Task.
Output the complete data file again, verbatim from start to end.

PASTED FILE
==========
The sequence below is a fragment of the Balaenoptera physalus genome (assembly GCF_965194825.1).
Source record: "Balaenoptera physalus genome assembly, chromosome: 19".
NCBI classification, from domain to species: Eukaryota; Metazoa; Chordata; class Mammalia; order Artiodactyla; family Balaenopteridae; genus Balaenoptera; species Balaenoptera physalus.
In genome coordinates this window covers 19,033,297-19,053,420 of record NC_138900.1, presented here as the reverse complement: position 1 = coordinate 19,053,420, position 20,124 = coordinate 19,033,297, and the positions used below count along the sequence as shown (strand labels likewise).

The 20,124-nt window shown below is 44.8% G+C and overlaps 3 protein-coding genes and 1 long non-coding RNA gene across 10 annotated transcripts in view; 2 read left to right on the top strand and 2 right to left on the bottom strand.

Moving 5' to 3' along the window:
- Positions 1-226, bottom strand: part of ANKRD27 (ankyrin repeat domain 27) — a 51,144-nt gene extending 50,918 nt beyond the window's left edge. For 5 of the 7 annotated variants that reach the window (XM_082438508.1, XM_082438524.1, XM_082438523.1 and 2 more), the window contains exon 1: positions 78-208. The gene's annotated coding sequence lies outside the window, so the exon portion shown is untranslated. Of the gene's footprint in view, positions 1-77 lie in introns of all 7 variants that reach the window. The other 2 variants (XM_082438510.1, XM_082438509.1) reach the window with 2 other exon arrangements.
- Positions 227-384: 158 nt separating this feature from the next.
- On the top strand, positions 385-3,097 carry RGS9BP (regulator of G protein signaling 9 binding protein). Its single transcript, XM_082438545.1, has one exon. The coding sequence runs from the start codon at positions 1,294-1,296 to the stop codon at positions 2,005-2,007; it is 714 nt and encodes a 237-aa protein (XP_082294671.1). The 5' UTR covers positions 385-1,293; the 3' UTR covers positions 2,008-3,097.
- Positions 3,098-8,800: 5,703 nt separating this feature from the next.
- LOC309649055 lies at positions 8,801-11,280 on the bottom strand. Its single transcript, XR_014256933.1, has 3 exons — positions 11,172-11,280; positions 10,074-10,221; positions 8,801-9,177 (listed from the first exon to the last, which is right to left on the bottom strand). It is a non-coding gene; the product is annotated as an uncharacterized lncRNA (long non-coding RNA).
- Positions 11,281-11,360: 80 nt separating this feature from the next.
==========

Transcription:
The sequence below is a fragment of the Balaenoptera physalus genome (assembly GCF_965194825.1).
Source record: "Balaenoptera physalus genome assembly, chromosome: 19".
NCBI classification, from domain to species: Eukaryota; Metazoa; Chordata; class Mammalia; order Artiodactyla; family Balaenopteridae; genus Balaenoptera; species Balaenoptera physalus.
In genome coordinates this window covers 19,033,297-19,053,420 of record NC_138900.1, presented here as the reverse complement: position 1 = coordinate 19,053,420, position 20,124 = coordinate 19,033,297, and the positions used below count along the sequence as shown (strand labels likewise).

The 20,124-nt window shown below is 44.8% G+C and overlaps 3 protein-coding genes and 1 long non-coding RNA gene across 10 annotated transcripts in view; 2 read left to right on the top strand and 2 right to left on the bottom strand.

Moving 5' to 3' along the window:
- Positions 1-226, bottom strand: part of ANKRD27 (ankyrin repeat domain 27) — a 51,144-nt gene extending 50,918 nt beyond the window's left edge. For 5 of the 7 annotated variants that reach the window (XM_082438508.1, XM_082438524.1, XM_082438523.1 and 2 more), the window contains exon 1: positions 78-208. The gene's annotated coding sequence lies outside the window, so the exon portion shown is untranslated. Of the gene's footprint in view, positions 1-77 lie in introns of all 7 variants that reach the window. The other 2 variants (XM_082438510.1, XM_082438509.1) reach the window with 2 other exon arrangements.
- Positions 227-384: 158 nt separating this feature from the next.
- On the top strand, positions 385-3,097 carry RGS9BP (regulator of G protein signaling 9 binding protein). Its single transcript, XM_082438545.1, has one exon. The coding sequence runs from the start codon at positions 1,294-1,296 to the stop codon at positions 2,005-2,007; it is 714 nt and encodes a 237-aa protein (XP_082294671.1). The 5' UTR covers positions 385-1,293; the 3' UTR covers positions 2,008-3,097.
- Positions 3,098-8,800: 5,703 nt separating this feature from the next.
- LOC309649055 lies at positions 8,801-11,280 on the bottom strand. Its single transcript, XR_014256933.1, has 3 exons — positions 11,172-11,280; positions 10,074-10,221; positions 8,801-9,177 (listed from the first exon to the last, which is right to left on the bottom strand). It is a non-coding gene; the product is annotated as an uncharacterized lncRNA (long non-coding RNA).
- Positions 11,281-11,360: 80 nt separating this feature from the next.